Why You Need a Dedicated Payroll Checking Account
Posted February 25th, 2020
Do you stress over payroll? Construction subcontractors face an uphill battle every week to get payroll checks written and delivered. First there is the construction industry’s slow payment problem; it is hard to pay your team when you have not been paid for the work they have been doing. But many business owners compound the problem by not having a dedicated payroll checking account.
Ensure payroll funds are in.
When you only have one operating checking account, all requests for funds are equal. It is basically a “first-come first-serve” scenario, putting your payroll at risk. A dedicated payroll checking account eliminates the concern that another business expense — like materials, equipment rentals, or debt payments — will cause a potential overdraft when payday comes.
Safeguard your account data.
If you process payroll from your main operating account, the entire account number will print on the check. A separate payroll checking account allows you to mask the main checking account number, protecting it from potential fraud or misuse.
Level up your financial health.
A single business checking account can also be a headache for your bookkeeper and accountant. There are a lot of withdrawals made from this account, and your bookkeeper needs to account for all of them. Streamline payroll expenses by having them all come from one dedicated checking account. When your accountant reconciles your operating account, it is easy to link transactions to your payroll account on the ledger. This also ensures that employee checks will always clear, whether someone holds it too long or cashes it right away!
We always recommend using a third-party payroll company payroll for your business – that way payroll taxes are calculated correctly with all other deductions that are needed and, whenever possible, payroll can be directly deposited into each employee’s bank account.
If you or someone on your team is doing all of this work, consider hiring a professional accountant and a payroll processing service. A key practice in accounting is to separate the duties of AP reconciling and payroll processing. It creates a check-and-balance system, reducing the potential for error or theft.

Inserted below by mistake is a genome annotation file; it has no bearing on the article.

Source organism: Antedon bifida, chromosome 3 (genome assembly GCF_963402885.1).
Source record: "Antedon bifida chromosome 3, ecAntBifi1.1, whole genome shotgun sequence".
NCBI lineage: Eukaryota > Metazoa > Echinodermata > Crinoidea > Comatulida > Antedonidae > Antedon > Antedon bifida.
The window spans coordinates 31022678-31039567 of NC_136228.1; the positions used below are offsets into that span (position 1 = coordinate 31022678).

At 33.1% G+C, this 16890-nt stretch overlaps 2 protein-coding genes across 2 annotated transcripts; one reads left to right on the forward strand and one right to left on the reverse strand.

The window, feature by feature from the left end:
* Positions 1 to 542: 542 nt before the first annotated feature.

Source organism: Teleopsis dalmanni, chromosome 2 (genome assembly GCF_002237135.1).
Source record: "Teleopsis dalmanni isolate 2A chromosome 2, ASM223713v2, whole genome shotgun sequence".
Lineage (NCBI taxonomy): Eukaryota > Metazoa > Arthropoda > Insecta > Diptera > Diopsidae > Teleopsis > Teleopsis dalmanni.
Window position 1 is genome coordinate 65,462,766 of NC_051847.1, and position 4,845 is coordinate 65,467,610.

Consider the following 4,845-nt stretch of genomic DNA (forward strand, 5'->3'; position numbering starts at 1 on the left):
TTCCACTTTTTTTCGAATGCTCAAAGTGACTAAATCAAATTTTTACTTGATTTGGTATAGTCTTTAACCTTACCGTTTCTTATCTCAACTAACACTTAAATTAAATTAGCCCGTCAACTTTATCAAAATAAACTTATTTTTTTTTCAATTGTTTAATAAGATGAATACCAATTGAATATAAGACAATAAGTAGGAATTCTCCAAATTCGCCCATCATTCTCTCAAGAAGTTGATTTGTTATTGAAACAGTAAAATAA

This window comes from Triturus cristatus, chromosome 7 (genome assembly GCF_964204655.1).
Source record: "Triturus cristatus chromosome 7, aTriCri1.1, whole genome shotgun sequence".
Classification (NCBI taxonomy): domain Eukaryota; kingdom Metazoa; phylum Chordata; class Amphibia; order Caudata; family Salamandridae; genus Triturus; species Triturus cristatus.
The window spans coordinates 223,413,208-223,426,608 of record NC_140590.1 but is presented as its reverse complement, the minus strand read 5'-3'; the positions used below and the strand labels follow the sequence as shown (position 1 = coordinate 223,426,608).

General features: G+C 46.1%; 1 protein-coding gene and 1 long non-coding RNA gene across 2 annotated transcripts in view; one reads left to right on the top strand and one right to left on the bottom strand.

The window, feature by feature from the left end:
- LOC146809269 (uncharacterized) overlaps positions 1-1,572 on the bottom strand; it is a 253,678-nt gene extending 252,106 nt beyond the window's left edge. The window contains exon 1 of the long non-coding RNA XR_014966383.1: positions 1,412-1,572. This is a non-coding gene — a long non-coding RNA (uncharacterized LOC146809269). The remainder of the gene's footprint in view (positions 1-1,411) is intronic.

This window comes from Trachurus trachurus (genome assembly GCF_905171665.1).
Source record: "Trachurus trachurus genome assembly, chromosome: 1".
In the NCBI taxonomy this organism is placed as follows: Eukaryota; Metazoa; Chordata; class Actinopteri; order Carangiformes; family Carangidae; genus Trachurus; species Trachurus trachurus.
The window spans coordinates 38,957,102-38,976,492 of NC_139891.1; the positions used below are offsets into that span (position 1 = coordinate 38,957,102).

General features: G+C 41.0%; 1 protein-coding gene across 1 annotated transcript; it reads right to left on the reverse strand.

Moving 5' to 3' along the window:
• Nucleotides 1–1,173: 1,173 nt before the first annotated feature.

One more thing on business operating accounts: It is bad practice to have an ATM or debit card linked to the main operating account. If you need to have a debit card versus using a credit card, then open an additional checking account that you can transfer money into from the operating account first and then debit from there. This keeps personal expenses, or even smaller charges that could appear to be non-business related, out of your main operating account. This also protects your main account from fraud or theft or anything else that could be bad related to debit cards.
Make your company more attractive to lenders.
Separate accounts also make quarterly payroll taxes easier. Financial and tax reporting are important components of your bankability — how attractive your company is to a bank or lender. Having a separate payroll checking account shows your company’s maturity and responsibility, which helps the lender determine whether you will be a good candidate for a loan.
Some lenders, Mobilization Funding included, require a separate checking account in order to process funds. An isolated account ensures the funding is used only for its intended purpose.
Would you like to learn more about our lending platform? Click here to see how our loan process works.
A payroll checking account is good for your growth strategy.
A dedicated payroll account allows you to plan for payroll better, manage your company’s financials, and become more attractive to lenders so you can get the capital you need to GROW. It also sends a positive message to your team: Your paychecks are our priority. You work hard for us, and we work hard to protect your paycheck.
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